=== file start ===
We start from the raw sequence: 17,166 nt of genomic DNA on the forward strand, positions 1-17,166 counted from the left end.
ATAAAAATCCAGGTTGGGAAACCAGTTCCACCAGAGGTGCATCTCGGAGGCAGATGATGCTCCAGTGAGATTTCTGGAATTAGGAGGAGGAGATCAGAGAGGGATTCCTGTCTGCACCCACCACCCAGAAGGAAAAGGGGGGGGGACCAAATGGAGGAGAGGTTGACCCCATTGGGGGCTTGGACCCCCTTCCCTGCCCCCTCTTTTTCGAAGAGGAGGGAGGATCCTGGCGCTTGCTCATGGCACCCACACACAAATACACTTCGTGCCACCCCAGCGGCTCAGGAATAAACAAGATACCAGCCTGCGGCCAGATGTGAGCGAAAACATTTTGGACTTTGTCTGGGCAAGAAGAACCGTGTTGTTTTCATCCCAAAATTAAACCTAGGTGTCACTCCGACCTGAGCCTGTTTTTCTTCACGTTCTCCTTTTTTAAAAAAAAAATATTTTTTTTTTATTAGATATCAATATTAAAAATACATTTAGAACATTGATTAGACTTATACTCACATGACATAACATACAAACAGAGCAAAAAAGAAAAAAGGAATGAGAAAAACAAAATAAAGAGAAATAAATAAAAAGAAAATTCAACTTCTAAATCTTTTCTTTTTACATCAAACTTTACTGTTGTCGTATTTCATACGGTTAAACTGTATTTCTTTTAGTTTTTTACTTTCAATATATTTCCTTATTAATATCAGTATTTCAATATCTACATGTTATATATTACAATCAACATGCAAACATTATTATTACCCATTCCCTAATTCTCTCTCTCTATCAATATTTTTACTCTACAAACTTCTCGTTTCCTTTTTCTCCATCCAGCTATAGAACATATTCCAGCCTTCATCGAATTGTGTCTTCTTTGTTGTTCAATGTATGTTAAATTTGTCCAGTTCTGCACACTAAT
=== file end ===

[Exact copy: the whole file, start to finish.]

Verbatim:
We start from the raw sequence: 17,166 nt of genomic DNA on the forward strand, positions 1-17,166 counted from the left end.
ATAAAAATCCAGGTTGGGAAACCAGTTCCACCAGAGGTGCATCTCGGAGGCAGATGATGCTCCAGTGAGATTTCTGGAATTAGGAGGAGGAGATCAGAGAGGGATTCCTGTCTGCACCCACCACCCAGAAGGAAAAGGGGGGGGGACCAAATGGAGGAGAGGTTGACCCCATTGGGGGCTTGGACCCCCTTCCCTGCCCCCTCTTTTTCGAAGAGGAGGGAGGATCCTGGCGCTTGCTCATGGCACCCACACACAAATACACTTCGTGCCACCCCAGCGGCTCAGGAATAAACAAGATACCAGCCTGCGGCCAGATGTGAGCGAAAACATTTTGGACTTTGTCTGGGCAAGAAGAACCGTGTTGTTTTCATCCCAAAATTAAACCTAGGTGTCACTCCGACCTGAGCCTGTTTTTCTTCACGTTCTCCTTTTTTAAAAAAAAAATATTTTTTTTTTATTAGATATCAATATTAAAAATACATTTAGAACATTGATTAGACTTATACTCACATGACATAACATACAAACAGAGCAAAAAAGAAAAAAGGAATGAGAAAAACAAAATAAAGAGAAATAAATAAAAAGAAAATTCAACTTCTAAATCTTTTCTTTTTACATCAAACTTTACTGTTGTCGTATTTCATACGGTTAAACTGTATTTCTTTTAGTTTTTTACTTTCAATATATTTCCTTATTAATATCAGTATTTCAATATCTACATGTTATATATTACAATCAACATGCAAACATTATTATTACCCATTCCCTAATTCTCTCTCTCTATCAATATTTTTACTCTACAAACTTCTCGTTTCCTTTTTCTCCATCCAGCTATAGAACATATTCCAGCCTTCATCGAATTGTGTCTTCTTTGTTGTTCAATGTATGTTAAATTTGTCCAGTTCTGCACACTAAT